Species Profile

Kellogg's Rush

Scientific Name: Juncus kelloggii
Taxonomy Group: Vascular Plants
Range: British Columbia
Last COSEWIC Assessment: May 2003
Last COSEWIC Designation: Endangered
SARA Status: Schedule 1, Endangered


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Quick Links: | Photo | Description | Distribution and Population | Habitat | Biology | Threats | Protection | Recovery Initiatives | Recovery Team | National Recovery Program | Documents

Image of Kellogg's Rush

Kellogg's Rush Photo 1

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Description

Kellogg’s Rush is an inconspicuous annual herb that grows to heights of 0.4 to 4 cm from a short fibrous root. The leaves are bristle-like and grow from the base of the plant. The reddish-brown flowers are mostly single or in clusters of two, and are produced at the end of a leafless stem. The seeds are 0.4 mm long and barrel-shaped.

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Distribution and Population

The Kellogg’s Rush is found sporadically in California, Oregon, and Washington in the United States. The only known Canadian occurrence is an isolated population on southeastern Vancouver Island in British Columbia. Observations made in 2001 revealed that the total population at the known Canadian site is likely fewer than 600 plants and occupies an area of less than 25 m2. This population has remained relatively stable over the 15-year period since it was found, but undergoes extreme yearly fluctuations depending on seasonal precipitation.

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Habitat

The Kellogg’s Rush requires seasonally wet depressions and temporary pools that are moist to wet in winter and spring and dry in summer. Suitable conditions usually occur in low spots in fields and meadows within Garry Oak habitat.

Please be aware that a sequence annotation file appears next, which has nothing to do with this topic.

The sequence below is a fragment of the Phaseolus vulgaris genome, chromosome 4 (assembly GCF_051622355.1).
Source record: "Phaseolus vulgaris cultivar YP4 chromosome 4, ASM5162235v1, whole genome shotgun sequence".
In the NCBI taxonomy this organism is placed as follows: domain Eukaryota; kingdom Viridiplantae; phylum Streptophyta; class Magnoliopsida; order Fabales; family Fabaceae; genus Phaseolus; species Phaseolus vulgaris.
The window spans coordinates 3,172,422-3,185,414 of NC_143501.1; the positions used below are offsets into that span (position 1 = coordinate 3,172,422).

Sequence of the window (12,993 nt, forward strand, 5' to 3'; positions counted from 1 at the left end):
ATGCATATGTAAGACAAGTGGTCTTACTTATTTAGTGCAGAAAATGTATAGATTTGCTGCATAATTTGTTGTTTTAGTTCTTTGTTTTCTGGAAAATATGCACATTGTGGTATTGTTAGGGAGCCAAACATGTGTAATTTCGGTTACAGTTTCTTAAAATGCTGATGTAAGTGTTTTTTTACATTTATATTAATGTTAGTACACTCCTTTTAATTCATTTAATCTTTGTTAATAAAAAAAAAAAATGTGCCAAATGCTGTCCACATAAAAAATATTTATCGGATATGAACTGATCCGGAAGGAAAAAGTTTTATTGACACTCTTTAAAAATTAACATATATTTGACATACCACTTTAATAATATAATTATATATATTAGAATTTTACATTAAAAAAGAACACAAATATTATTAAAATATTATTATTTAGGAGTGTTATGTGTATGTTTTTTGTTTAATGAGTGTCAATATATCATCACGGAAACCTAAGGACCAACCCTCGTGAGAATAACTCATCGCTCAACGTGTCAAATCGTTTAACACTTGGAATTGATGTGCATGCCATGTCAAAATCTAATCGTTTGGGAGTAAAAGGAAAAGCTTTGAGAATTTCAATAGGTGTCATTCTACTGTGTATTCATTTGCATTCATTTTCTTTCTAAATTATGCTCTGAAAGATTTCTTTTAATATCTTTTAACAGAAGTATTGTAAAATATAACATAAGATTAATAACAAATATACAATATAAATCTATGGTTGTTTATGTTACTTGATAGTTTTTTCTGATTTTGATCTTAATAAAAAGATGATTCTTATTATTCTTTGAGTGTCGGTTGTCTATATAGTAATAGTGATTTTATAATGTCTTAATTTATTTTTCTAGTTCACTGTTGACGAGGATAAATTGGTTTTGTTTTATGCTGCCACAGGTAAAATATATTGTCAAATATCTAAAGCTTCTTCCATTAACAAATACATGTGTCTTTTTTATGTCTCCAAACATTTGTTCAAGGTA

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Biology

The ability of the Kellogg’s Rush to survive in a habitat that is very wet in the spring and then dries out completely in summer potentially decreases competition from other species. The Kellogg’s Rush is generally self-pollinating and each seed capsule contains about 50 seeds. Germination experiments conducted on a closely related species indicate that not all seeds germinate in the same year, suggesting that Kellogg’s Rush seeds can survive unfavourable years. The seeds are also known to be able to withstand periods of drought.

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Threats

Any activity altering the level of water at the site is a potential threat to this species. The only known population occurs in an open area of nationally rare Garry Oak habitat, in a municipal park that is heavily used by walkers and bicyclists, and therefore threatened by trampling and park development. The municipality does not have a management plan for the Kellogg’s Rush in the park and has been engaging in activities on and around the site that, if escalated, could threaten the population.

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Protection

Federal Protection

The Kellogg's Rush is protected under the federal Species at Risk Act (SARA). More information about SARA, including how it protects individual species, is available in the Species at Risk Act: A Guide.

Provincial and Territorial Protection

To know if this species is protected by provincial or territorial laws, consult the provinces' and territories' websites.

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Recovery Initiatives

Status of Recovery Planning

Recovery Strategies :

Name Recovery Strategy for Multi-Species at Risk in Vernal Pools and other Ephemeral Wet Areas Associated with Garry Oak Ecosystems in Canada
Status Final posting on SAR registry